Out of Prison and Out of Work: Employment Barriers in DC

The Numbers


DC’s economy is booming, with more jobs being created each year and economic growth that is outperforming the rest of the region. Yet this economic prosperity is passing many DC residents by. Nearly 15 percent of black residents are unemployed despite actively looking – a level usually associated with recessions – while white unemployment continues to decrease and is lower today than prior to the Great Recession.

What’s going on? There are many factors that prevent unemployed job seekers – a disproportionate share of whom are black, low-income, or lacking a college degree – from finding employment, let alone a living-wage job. One issue is that many jobs being created require advanced education and skills, which disadvantaged populations are less likely to have. Better investment in adult education, job training, and direct employment programs is one answer to making sure everyone can benefit from DC’s prosperity. But that’s not enough.

Many DC residents experience other significant barriers to employment, in particular, a criminal conviction or arrest record. This can make it virtually impossible to obtain a steady, decent-paying job, or any job for that matter. With 2,000 people returning to DC from prison each year and 17,000 involved in court supervision, this is no small issue.

A growing economy alone will not ensure that residents with a criminal record and other job seekers with high barriers to employment have a fair chance at getting a job. The District should do more to help these residents get back on their feet.

An Uneven Economic Recovery
DC’s unprecedented prosperity has not benefitted all residents. Black residents and residents without a college degree face rates of joblessness that are far higher than before the recession. In contrast, unemployment among white residents and college-educated residents has largely recovered from the recession and is now very low. As a result, the gap in unemployment between white and black residents has grown, as has the gap between college-educated workers and other workers.

Most of DC’s job growth has been in the tech industry and other fields requiring highly skilled applicants who meet an extensive list of qualifications. Roughly 65 percent of DC positions open in 2016 were jobs paying a “living wage,” defined in DC as $21.92 an hour. That’s encouraging at face value. But it means that disadvantaged job seekers – those who have had less access to opportunities that enable a person to obtain a college degree and professional skills than those with greater economic and social privilege – are missing out on the benefits of DC’s booming economy.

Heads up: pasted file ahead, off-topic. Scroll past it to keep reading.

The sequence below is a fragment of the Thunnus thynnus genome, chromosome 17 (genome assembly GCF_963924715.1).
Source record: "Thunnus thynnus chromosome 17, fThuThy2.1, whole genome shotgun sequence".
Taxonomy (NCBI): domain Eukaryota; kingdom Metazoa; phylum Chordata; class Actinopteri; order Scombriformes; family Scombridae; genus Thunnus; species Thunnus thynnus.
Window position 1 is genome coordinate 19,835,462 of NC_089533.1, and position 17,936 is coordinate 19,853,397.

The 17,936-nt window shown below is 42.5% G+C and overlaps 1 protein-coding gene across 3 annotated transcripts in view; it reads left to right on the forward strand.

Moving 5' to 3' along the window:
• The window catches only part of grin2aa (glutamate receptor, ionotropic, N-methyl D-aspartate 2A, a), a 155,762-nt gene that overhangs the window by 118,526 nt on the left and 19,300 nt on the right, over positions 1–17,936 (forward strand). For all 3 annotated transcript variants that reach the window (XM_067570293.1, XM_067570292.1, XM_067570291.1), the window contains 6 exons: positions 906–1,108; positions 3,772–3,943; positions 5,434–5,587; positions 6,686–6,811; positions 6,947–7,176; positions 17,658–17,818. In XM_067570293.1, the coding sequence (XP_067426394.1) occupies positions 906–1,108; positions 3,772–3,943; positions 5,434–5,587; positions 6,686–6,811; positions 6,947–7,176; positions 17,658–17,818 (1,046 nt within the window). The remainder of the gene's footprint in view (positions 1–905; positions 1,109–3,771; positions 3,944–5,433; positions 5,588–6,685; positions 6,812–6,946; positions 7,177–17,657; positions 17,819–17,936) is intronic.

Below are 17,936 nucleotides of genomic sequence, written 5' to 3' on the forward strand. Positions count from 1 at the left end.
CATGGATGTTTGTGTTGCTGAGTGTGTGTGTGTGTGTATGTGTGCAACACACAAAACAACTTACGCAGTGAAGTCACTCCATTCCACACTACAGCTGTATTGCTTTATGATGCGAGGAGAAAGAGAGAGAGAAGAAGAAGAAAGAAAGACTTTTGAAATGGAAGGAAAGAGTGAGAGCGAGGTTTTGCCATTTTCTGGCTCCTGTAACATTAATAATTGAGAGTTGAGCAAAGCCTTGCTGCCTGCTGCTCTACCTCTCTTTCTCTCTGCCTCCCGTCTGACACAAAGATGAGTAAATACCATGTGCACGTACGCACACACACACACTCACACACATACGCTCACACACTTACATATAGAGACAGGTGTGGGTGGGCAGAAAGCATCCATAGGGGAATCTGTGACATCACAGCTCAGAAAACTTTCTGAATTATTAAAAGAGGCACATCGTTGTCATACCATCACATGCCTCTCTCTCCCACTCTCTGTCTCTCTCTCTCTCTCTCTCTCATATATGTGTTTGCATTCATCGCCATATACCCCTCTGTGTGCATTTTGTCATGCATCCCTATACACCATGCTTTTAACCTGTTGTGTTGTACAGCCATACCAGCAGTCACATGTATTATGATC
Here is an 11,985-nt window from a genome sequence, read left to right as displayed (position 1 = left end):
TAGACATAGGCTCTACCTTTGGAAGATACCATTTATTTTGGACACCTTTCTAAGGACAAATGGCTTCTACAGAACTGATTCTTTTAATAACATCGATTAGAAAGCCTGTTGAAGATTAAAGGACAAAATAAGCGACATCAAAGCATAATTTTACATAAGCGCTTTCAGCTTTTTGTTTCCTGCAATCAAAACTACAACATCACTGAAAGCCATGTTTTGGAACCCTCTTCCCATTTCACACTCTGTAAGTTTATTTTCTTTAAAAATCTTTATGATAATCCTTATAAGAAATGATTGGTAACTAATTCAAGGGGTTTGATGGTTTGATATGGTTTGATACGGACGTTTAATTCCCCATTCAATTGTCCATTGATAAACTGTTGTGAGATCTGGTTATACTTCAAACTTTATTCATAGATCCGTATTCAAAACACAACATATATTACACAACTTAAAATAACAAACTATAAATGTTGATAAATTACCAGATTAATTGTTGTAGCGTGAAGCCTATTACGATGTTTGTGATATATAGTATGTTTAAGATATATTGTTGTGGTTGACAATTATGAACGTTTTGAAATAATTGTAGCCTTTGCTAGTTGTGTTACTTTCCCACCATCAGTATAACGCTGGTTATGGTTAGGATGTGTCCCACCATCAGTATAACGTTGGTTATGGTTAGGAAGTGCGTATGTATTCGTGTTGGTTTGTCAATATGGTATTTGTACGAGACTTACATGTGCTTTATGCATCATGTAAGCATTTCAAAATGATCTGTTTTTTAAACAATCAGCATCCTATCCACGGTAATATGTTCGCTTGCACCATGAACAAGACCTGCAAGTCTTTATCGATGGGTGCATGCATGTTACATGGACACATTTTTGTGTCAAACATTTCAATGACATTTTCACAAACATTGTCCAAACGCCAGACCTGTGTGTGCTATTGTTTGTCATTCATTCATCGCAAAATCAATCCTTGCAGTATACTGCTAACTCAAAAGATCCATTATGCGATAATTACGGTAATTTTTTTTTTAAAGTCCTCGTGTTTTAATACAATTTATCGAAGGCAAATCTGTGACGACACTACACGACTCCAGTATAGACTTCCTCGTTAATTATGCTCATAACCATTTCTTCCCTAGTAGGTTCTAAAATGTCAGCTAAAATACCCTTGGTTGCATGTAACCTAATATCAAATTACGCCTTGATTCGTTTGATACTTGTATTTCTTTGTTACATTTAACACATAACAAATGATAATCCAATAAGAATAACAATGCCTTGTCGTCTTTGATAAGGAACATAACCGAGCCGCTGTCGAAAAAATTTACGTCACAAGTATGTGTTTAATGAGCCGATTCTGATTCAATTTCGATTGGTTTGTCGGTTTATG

A Criminal Background Makes It Even Harder
In addition to the short supply of attainable job positions, one of the greatest barriers to getting hired in DC – let alone finding a job that pays enough to cover rent, transportation, and other basic needs – is having a felony or criminal conviction of any kind. This is a sizable population: approximately 2,000 people return to the District each year following release from prison, and over 17,000 residents cycle through court supervision, such as probation, each year.

Employment discrimination on the basis of criminal convictions or involvement in the justice system is pervasive in DC and beyond. Merely listening to justice-involved and returning citizens at public events and community meetings reveals just how difficult it is to find and keep a job. This is despite “ban the box” employment laws, which are not perfect but are a good start to reducing discrimination.

Yet, many employers do not abide by these laws and continue to issue applications asking about conviction history, or illegally advertise jobs as “felons need not apply.” Other employers find loopholes or ways around ban-the-box, including using race (especially if an applicant is black) or gaps in job history as an indicator of a possible conviction or arrest record – whether true or not – and then discriminating based on these factors alone, without having run an actual background check.